A Case Report of a Malignant Peripheral Nerve Sheath Tumor of the Paravertebral Region

AUTHORS

Ghasem Miri-Aliabad ORCID 1 , Hamid Dahmardeh ORCID 2 , Seyed Hosein Soleimanzadeh Mousavi ORCID 2 , *

1 Children and Adolescents Health Research Center, Zahedan University of Medical Sciences, Zahedan, Iran

2 School of Medicine, Zahedan University of Medical Sciences, Zahedan, Iran

How to Cite: Miri-Aliabad G , Dahmardeh H, Soleimanzadeh Mousavi S H. A Case Report of a Malignant Peripheral Nerve Sheath Tumor of the Paravertebral Region, J Compr Ped. Online ahead of Print ; In Press(In Press):e108446. doi: 10.5812/compreped.108446.

ARTICLE INFORMATION

Journal of Comprehensive Pediatrics: In Press (In Press); e108446
Published Online: February 21, 2021
Article Type: Case Report
Received: September 1, 2020
Revised: December 2, 2020
Accepted: December 7, 2020
Uncorrected Proof scheduled for 12 (1)
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Abstract

Introduction: Malignant peripheral nerve sheath tumor (MPNST) is a type of connective tissue cancer, which may also have genetic backgrounds. More than half of patients have neurofibromatosis. The treatment of this tumor is a combination of surgery, radiotherapy, and chemotherapy. As usual, the tumor may be present anywhere with several manifestations.

Case Presentation: A 4-year old boy presented with sweating and pain in the right forearm that was diagnosed with MPNST developed in the paravertebral region after laboratory and radiographic evaluation.

Conclusions: The patient was treated successfully and followed up for one year without any complications.

1. Introduction

Malignant peripheral nerve sheath tumor (MPNST) is a type of connective tissue cancer. Due to its origin and behavior, this tumor is classified as a sarcoma. More than half of patients have neurofibromatosis as an underlying disease (1). Symptoms include painless limb edema, decreased limb movement, pain, and neurological symptoms include numbness and dizziness (1). MPNST is probably a genetic disease because it is found in families, but it is not yet clear (2). Treatments of neurofibrosarcoma are similar to other cancers, and surgery is an option. Removal of the tumor and surrounding tissues can be critical to patient survival. For separate, localized tumors, surgery is often followed by radiation therapy to the removed area to reduce the chance of recurrence is needed (3).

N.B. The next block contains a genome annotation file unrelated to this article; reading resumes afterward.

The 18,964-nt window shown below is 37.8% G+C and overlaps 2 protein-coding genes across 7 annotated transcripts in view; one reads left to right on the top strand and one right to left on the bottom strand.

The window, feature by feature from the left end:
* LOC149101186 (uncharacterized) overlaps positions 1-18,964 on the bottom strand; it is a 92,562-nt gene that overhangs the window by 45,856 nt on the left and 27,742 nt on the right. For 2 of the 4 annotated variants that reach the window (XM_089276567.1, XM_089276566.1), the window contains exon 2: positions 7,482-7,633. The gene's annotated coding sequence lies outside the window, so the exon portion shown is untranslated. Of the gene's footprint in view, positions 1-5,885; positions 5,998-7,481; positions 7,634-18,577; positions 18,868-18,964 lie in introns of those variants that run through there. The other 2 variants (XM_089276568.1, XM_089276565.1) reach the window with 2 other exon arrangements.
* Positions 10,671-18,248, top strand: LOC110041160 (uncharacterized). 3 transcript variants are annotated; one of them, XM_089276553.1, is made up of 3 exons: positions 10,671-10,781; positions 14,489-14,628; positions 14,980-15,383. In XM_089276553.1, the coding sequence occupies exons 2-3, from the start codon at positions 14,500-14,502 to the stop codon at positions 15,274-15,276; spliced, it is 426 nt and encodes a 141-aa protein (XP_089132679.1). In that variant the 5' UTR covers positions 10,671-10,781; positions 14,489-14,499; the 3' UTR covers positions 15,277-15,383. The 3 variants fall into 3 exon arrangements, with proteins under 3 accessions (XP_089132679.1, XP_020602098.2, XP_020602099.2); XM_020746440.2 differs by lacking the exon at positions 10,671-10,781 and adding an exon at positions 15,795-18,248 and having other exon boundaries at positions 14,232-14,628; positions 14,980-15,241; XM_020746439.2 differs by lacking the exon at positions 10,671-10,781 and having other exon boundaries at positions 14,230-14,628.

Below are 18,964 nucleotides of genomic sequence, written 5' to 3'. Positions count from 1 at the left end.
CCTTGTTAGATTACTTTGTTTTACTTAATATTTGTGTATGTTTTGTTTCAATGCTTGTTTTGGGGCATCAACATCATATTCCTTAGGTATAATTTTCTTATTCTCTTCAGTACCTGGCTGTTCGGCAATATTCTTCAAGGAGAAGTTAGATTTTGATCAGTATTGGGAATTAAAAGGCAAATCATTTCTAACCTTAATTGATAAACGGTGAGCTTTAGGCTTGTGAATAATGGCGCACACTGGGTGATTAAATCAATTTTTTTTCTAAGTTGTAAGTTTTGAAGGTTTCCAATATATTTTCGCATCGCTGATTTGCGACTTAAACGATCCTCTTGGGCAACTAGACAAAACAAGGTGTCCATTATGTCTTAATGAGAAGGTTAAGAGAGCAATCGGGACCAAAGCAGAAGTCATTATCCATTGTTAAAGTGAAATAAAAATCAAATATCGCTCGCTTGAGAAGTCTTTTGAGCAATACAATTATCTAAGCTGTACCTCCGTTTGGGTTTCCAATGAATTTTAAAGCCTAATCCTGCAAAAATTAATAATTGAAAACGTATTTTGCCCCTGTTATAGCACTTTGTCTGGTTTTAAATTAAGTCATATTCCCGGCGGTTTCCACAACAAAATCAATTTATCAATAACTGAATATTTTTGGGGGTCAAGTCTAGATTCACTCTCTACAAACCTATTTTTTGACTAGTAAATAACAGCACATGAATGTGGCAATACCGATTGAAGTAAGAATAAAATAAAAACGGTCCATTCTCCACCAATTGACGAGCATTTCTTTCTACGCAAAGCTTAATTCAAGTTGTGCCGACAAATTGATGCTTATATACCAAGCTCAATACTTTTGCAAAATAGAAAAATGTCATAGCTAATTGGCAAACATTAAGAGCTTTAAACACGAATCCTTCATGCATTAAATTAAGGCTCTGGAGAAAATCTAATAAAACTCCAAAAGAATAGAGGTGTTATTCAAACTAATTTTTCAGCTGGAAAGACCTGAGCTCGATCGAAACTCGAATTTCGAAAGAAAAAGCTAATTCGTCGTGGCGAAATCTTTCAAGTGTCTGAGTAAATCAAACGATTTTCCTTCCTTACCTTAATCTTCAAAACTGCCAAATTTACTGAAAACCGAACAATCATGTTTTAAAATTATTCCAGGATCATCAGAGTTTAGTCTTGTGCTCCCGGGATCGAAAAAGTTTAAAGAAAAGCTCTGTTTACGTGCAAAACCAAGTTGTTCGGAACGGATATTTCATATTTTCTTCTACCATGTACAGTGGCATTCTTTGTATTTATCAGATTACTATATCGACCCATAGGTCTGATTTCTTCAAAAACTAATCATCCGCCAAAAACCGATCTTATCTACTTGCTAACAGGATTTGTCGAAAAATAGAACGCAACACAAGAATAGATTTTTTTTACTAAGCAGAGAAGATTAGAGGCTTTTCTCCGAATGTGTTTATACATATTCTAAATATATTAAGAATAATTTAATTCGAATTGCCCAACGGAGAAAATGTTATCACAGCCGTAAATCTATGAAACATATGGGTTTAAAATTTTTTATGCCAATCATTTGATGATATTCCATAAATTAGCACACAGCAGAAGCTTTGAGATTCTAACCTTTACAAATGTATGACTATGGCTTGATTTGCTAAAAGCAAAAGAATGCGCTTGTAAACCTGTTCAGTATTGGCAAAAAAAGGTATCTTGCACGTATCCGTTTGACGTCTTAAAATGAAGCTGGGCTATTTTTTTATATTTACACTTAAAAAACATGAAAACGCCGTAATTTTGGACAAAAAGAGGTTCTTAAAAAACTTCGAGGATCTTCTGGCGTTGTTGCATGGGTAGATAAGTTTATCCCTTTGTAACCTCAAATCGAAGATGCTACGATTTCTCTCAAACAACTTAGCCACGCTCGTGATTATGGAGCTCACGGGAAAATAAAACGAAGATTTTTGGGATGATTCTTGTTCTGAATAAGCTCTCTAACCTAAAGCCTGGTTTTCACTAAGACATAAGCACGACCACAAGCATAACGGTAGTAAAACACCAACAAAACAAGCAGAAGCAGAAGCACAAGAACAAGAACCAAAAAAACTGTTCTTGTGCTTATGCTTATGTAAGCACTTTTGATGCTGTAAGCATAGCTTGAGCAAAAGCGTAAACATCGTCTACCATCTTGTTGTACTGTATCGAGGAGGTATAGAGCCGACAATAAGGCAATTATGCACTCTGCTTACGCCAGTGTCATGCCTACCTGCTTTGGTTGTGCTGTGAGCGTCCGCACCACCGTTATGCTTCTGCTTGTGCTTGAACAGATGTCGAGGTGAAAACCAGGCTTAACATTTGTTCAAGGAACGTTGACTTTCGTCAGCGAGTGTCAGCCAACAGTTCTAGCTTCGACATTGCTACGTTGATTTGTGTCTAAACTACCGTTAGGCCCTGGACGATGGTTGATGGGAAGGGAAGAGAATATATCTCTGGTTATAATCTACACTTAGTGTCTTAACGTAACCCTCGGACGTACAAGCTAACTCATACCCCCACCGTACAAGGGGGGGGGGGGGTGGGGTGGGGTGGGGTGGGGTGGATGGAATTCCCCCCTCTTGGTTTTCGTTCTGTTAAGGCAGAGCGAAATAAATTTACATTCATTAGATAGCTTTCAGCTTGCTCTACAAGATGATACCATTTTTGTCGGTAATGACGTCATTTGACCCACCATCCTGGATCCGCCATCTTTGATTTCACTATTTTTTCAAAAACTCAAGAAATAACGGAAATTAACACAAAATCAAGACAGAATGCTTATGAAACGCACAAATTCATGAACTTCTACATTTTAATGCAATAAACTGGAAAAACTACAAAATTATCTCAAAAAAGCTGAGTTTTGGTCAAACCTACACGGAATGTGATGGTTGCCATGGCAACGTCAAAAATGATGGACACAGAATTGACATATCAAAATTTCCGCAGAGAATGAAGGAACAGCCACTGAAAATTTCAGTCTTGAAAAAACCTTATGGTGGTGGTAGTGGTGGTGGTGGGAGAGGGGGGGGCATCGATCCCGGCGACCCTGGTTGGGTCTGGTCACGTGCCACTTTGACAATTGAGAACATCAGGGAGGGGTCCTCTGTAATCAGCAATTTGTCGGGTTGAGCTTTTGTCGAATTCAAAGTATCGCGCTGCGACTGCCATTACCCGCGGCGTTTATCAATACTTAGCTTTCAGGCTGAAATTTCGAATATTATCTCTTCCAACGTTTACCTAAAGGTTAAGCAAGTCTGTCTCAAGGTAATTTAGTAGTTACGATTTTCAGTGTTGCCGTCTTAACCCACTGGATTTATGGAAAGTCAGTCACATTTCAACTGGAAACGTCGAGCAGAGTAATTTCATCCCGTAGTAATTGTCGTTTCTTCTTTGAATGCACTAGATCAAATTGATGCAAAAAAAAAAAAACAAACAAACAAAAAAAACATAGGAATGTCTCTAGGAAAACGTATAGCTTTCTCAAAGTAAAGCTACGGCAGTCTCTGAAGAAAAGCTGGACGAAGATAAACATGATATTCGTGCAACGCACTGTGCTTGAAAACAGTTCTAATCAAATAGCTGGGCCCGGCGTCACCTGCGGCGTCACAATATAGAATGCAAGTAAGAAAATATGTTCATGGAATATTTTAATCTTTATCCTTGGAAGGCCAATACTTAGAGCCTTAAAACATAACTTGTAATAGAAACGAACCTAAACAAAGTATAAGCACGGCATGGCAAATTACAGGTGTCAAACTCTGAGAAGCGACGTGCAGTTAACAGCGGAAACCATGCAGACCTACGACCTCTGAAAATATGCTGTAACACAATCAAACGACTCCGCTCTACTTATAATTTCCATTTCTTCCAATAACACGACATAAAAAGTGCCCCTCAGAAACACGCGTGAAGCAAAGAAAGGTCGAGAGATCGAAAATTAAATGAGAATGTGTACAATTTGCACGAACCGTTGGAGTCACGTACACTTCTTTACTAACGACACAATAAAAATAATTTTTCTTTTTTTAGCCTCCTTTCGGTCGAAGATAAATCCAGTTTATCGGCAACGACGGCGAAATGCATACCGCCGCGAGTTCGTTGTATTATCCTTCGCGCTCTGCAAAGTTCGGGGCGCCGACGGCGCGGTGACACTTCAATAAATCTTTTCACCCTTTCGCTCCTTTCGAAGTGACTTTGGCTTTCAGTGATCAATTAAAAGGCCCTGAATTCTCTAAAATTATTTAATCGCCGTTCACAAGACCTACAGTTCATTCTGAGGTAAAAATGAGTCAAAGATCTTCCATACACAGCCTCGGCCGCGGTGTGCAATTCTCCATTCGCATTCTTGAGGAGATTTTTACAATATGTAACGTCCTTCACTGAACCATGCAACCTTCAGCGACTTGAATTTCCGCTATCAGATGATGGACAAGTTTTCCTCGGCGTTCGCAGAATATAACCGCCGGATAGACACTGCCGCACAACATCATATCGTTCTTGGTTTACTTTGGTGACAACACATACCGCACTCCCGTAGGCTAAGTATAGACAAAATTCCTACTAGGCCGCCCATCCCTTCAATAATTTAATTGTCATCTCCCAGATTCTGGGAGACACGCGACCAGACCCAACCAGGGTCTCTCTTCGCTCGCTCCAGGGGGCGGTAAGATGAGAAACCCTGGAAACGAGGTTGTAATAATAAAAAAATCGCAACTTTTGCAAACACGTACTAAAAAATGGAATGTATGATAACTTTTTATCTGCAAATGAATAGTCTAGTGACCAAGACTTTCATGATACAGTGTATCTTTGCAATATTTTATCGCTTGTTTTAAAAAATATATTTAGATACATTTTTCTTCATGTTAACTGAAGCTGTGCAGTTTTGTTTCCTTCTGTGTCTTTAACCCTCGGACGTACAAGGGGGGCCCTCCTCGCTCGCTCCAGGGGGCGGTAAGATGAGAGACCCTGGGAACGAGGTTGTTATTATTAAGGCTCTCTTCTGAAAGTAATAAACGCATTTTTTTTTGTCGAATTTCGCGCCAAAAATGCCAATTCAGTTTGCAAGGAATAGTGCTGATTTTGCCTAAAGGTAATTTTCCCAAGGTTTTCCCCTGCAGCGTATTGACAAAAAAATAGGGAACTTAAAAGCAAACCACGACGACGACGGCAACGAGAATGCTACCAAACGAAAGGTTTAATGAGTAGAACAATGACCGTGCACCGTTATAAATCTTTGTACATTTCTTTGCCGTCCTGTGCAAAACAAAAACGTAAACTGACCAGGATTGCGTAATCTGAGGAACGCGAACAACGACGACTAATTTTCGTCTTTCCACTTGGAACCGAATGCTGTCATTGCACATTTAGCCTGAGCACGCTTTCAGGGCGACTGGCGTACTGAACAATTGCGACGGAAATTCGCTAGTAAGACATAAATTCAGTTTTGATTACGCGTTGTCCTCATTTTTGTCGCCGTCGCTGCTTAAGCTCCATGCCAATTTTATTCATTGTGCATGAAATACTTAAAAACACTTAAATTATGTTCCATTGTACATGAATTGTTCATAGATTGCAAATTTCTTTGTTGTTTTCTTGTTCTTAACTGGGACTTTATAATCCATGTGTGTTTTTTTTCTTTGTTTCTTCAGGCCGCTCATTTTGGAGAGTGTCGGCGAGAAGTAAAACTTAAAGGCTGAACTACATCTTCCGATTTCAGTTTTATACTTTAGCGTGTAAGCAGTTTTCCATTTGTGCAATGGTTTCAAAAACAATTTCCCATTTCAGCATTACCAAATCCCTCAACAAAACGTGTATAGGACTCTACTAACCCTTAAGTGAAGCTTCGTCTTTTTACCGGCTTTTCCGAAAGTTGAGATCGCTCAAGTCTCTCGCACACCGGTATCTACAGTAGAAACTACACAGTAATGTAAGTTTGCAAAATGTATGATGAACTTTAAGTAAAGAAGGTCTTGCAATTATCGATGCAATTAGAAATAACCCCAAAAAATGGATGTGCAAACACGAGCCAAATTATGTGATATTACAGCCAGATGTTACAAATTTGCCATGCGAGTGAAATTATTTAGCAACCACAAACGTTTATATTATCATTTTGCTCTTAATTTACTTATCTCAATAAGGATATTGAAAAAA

2. Case Presentation

A 4-year-old boy who was normal in terms of growth and development presented with limitation of hand movements with sweating and numbness of the right forearm that lasted for about 2 months. The patient has had various visits to pediatricians, orthopaedists, and neurologists and was subjected to undergone various examinations, including electromyography (EMG), nerve conduction velocity (NCV), whole-body bone scan, forearm X-ray, and various laboratory tests, including CBC, ESR, LDH and alkaline phosphatase that all have been normal. Finally, the patient was referred to a pediatric hematologist-oncologist, and after performing a chest X-ray, a soft tissue mass was seen in the right lung apex (Figure 1).

Figure 1. Chest X-ray shows a soft tissue mass in the apex of the right lung (arrow)

Regarding family history, his mother had a brain glioma, which was resected four years ago without any further complication.

On examination, he had decreased muscle forces. Anesthesia and reduction of limb movements were the most common complaints. All other examinations were normal. No evidence of neurofibromatosis was seen in the patient.

A cervical magnetic resonance imaging (MRI) and chest CT-scan of the cervical spine revealed the evidence of an enhancing mass lesion at the right para-tracheal region adjacent to T1, T2, and T3 levels with extension to the right side of the neural foramen, measuring 37 × 20 mm in size with extension to the mediastinum (Figure 2). Also, the MRI of the brain was normal.